Bodies of Information: Intersectional Feminism and the Digital Humanities

(edited by Elizabeth Losh and Jacqueline Wernimont, University of Minnesota Press, 2018)

Reviewed by Elena Kalodner-Martin


"I am calling for solidarity between all those whom the word 'humanity' has failed to signify, and for an ethics that extends beyond the human."

— micha cárdenas, 2018, p. 35


In Part 1. Materiality, the chapter authors examined how political and socioeconomic structures, tools, and bodies are intrinsically intertwined with how we touch and use materials within the field. Kim Brilliante Knight explored these relationships through looking at how data is made visible on bodies through the artistic data visualization of her Danger, Jane Roe! t-shirt, warning individuals of increased pro-life rhetoric on social media (p. 7). Similarly, micha cárdenas examined what android goddesses and the low-cost bulletproof clothing for Black trans women share: a centering of what it means to use materials, bodies, and under-privileged and at-risk perspectives to increase safety and subvert exclusionary meanings of humanity. Roopika Risam's text extended the question of what it means to be human; in focusing on how artificial intelligence (AI) develops human-like language processing and cognition skills, she asked us to consider whose humanity gets represented in AI, and further, whose does not. Finally, Cole et al. examined materiality from the perspective of research grants, where materiality represents both a financial resource and the often-overlooked reality of the communities who contribute to and are studied in feminist digital humanities research. For Danielle Cole et al., ethical intersectional feminist research begins not with the methodologies used but with the process of timely and equitable labor reimbursement (p. 62).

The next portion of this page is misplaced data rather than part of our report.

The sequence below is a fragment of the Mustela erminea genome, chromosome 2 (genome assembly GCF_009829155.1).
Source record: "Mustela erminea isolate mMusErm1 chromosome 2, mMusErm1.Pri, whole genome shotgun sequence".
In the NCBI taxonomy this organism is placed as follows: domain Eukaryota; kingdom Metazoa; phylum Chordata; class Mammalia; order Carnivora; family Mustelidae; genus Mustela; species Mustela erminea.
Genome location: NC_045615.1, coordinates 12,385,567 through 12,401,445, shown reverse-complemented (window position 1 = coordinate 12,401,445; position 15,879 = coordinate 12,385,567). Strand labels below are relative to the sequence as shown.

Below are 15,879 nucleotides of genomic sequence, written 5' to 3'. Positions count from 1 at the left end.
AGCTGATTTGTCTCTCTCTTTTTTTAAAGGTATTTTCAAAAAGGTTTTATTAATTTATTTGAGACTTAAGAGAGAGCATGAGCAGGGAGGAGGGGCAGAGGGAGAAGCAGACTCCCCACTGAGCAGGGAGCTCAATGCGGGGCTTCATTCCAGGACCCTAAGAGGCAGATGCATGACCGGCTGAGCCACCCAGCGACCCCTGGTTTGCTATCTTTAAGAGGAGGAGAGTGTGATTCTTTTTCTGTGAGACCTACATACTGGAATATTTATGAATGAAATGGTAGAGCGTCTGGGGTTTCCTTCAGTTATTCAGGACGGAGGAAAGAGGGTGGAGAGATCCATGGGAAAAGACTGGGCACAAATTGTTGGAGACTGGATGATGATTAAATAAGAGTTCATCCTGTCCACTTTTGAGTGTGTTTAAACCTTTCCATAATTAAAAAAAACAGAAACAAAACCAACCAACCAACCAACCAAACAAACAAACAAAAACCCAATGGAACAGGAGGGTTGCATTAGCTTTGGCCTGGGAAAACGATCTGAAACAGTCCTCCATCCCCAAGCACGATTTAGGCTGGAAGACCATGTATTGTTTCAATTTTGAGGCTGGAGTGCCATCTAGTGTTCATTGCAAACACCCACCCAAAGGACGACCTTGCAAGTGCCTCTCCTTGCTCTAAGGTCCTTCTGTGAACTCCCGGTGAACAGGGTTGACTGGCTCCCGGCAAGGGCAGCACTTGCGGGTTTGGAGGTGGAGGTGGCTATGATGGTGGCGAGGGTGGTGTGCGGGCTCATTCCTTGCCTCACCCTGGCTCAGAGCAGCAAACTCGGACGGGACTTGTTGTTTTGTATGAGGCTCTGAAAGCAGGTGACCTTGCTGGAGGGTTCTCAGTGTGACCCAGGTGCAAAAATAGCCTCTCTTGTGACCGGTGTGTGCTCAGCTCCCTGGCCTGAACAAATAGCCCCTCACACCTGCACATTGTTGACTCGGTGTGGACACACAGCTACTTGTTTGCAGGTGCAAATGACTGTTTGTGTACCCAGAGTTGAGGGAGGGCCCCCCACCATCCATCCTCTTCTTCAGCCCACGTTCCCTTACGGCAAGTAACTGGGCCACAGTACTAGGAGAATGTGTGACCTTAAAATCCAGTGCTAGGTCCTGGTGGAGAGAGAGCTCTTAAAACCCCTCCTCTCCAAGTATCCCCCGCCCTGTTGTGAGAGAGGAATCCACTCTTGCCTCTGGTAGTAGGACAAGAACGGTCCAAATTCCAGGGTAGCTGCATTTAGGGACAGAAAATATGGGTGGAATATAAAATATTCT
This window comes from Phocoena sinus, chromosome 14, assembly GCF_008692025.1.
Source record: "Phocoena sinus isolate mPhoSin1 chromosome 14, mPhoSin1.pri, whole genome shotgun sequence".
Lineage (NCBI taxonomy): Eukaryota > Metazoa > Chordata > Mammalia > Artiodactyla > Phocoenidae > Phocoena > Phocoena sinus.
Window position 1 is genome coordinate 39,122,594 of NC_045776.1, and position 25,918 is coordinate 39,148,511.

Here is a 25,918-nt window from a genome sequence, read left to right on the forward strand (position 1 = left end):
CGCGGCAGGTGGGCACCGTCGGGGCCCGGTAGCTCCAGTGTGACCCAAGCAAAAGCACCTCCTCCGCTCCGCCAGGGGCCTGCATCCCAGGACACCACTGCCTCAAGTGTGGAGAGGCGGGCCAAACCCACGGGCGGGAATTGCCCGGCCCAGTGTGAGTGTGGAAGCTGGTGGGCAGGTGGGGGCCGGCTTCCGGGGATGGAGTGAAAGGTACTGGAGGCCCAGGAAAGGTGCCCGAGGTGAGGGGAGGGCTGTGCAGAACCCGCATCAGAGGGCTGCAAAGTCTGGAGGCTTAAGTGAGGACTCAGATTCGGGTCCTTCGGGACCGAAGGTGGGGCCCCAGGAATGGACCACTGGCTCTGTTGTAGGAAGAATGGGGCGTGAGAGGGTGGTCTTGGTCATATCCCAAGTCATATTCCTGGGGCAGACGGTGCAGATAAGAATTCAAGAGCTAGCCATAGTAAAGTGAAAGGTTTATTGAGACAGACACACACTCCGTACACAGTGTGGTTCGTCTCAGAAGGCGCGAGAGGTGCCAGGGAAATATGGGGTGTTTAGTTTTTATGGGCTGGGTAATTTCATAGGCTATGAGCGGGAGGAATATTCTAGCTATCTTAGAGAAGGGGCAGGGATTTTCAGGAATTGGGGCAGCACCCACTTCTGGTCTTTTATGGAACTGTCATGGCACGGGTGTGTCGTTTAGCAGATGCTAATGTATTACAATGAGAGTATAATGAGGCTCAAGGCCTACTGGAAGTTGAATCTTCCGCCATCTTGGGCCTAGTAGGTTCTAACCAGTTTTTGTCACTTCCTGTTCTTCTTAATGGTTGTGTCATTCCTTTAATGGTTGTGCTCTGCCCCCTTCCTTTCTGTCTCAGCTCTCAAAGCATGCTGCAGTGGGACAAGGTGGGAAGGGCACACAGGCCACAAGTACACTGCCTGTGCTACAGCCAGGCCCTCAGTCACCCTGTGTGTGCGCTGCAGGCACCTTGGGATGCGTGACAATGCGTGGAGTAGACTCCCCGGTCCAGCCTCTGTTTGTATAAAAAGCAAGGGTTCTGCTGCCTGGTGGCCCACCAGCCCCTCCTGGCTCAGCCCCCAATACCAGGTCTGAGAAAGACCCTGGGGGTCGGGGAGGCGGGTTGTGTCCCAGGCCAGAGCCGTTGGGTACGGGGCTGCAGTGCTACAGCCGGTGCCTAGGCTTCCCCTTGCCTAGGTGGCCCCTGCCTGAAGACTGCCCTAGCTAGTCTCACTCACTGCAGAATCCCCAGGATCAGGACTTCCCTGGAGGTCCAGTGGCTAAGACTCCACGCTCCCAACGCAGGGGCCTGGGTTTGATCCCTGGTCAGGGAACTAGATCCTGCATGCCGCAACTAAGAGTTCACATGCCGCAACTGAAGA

Together, these pieces examine materiality as a concern for intersectional feminists and digital humanists by asking: How is our data rooted in material realities? Whose bodies are obscured in data visualization and collection? Where can we make research more visible—on both the front and back end? With a call to make background labor and marginalized bodies more visible, Knight, cárdenas, Risam, and Cole et al. extended materiality not just to what researchers touch and use, but the practices that make these tools possible and the bodies that are implicated and affected.

Ultimately, the texts in this section pushed understandings of materiality past tangible objects to the feminist intersections of physical bodies, digital technologies, and financial resources—rich areas of inquiry for intersectional DH practitioners that have been limited by the field's historical focus on Western-based, white, male contributions. This section may be particularly interesting for those who are interested in envisioning the different forms that digital humanities projects can take, or instructors and researchers seeking both pedagogical instruction and rationale for designing research projects that assure mutually beneficial outcomes for researchers, participants, and related organizations (Cole et al., p. 67).